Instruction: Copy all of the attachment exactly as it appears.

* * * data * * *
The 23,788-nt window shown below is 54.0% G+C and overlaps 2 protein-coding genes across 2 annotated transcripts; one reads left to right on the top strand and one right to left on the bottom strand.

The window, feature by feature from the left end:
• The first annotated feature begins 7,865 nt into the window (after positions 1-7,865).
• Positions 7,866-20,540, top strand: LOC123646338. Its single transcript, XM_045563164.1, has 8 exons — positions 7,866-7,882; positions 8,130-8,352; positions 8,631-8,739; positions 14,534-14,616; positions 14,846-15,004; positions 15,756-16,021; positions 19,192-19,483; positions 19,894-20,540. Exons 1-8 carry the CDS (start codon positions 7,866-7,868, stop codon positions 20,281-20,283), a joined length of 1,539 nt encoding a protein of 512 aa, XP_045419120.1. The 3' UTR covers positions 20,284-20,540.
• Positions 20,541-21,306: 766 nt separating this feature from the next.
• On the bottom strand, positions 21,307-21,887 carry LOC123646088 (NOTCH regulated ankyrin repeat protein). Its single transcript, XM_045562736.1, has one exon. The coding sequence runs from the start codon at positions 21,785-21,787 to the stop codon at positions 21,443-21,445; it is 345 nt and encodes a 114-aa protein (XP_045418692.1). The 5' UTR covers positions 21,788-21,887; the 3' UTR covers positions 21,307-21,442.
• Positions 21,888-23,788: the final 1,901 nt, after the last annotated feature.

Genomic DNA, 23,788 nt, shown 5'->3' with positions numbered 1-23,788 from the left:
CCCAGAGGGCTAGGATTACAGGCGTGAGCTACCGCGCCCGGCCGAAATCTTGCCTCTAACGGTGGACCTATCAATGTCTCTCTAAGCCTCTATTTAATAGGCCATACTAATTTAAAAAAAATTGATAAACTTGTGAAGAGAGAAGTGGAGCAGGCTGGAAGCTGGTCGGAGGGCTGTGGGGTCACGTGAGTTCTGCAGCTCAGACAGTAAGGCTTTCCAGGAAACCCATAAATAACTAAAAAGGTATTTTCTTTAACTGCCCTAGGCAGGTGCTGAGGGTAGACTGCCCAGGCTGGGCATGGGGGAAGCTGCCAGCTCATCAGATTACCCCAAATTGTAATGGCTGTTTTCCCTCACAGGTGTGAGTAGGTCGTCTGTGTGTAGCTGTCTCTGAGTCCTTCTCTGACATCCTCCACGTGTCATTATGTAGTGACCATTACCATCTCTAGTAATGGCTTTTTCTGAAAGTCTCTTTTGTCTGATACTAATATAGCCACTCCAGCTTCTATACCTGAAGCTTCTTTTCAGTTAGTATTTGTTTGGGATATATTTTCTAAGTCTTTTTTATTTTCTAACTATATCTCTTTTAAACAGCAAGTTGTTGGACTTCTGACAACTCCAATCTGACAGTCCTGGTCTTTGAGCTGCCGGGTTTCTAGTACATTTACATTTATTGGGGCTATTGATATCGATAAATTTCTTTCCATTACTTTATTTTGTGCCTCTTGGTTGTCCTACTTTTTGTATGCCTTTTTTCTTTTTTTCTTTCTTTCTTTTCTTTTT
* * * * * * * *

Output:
The 23,788-nt window shown below is 54.0% G+C and overlaps 2 protein-coding genes across 2 annotated transcripts; one reads left to right on the top strand and one right to left on the bottom strand.

The window, feature by feature from the left end:
• The first annotated feature begins 7,865 nt into the window (after positions 1-7,865).
• Positions 7,866-20,540, top strand: LOC123646338. Its single transcript, XM_045563164.1, has 8 exons — positions 7,866-7,882; positions 8,130-8,352; positions 8,631-8,739; positions 14,534-14,616; positions 14,846-15,004; positions 15,756-16,021; positions 19,192-19,483; positions 19,894-20,540. Exons 1-8 carry the CDS (start codon positions 7,866-7,868, stop codon positions 20,281-20,283), a joined length of 1,539 nt encoding a protein of 512 aa, XP_045419120.1. The 3' UTR covers positions 20,284-20,540.
• Positions 20,541-21,306: 766 nt separating this feature from the next.
• On the bottom strand, positions 21,307-21,887 carry LOC123646088 (NOTCH regulated ankyrin repeat protein). Its single transcript, XM_045562736.1, has one exon. The coding sequence runs from the start codon at positions 21,785-21,787 to the stop codon at positions 21,443-21,445; it is 345 nt and encodes a 114-aa protein (XP_045418692.1). The 5' UTR covers positions 21,788-21,887; the 3' UTR covers positions 21,307-21,442.
• Positions 21,888-23,788: the final 1,901 nt, after the last annotated feature.

Genomic DNA, 23,788 nt, shown 5'->3' with positions numbered 1-23,788 from the left:
CCCAGAGGGCTAGGATTACAGGCGTGAGCTACCGCGCCCGGCCGAAATCTTGCCTCTAACGGTGGACCTATCAATGTCTCTCTAAGCCTCTATTTAATAGGCCATACTAATTTAAAAAAAATTGATAAACTTGTGAAGAGAGAAGTGGAGCAGGCTGGAAGCTGGTCGGAGGGCTGTGGGGTCACGTGAGTTCTGCAGCTCAGACAGTAAGGCTTTCCAGGAAACCCATAAATAACTAAAAAGGTATTTTCTTTAACTGCCCTAGGCAGGTGCTGAGGGTAGACTGCCCAGGCTGGGCATGGGGGAAGCTGCCAGCTCATCAGATTACCCCAAATTGTAATGGCTGTTTTCCCTCACAGGTGTGAGTAGGTCGTCTGTGTGTAGCTGTCTCTGAGTCCTTCTCTGACATCCTCCACGTGTCATTATGTAGTGACCATTACCATCTCTAGTAATGGCTTTTTCTGAAAGTCTCTTTTGTCTGATACTAATATAGCCACTCCAGCTTCTATACCTGAAGCTTCTTTTCAGTTAGTATTTGTTTGGGATATATTTTCTAAGTCTTTTTTATTTTCTAACTATATCTCTTTTAAACAGCAAGTTGTTGGACTTCTGACAACTCCAATCTGACAGTCCTGGTCTTTGAGCTGCCGGGTTTCTAGTACATTTACATTTATTGGGGCTATTGATATCGATAAATTTCTTTCCATTACTTTATTTTGTGCCTCTTGGTTGTCCTACTTTTTGTATGCCTTTTTTCTTTTTTTCTTTCTTTCTTTTCTTTTT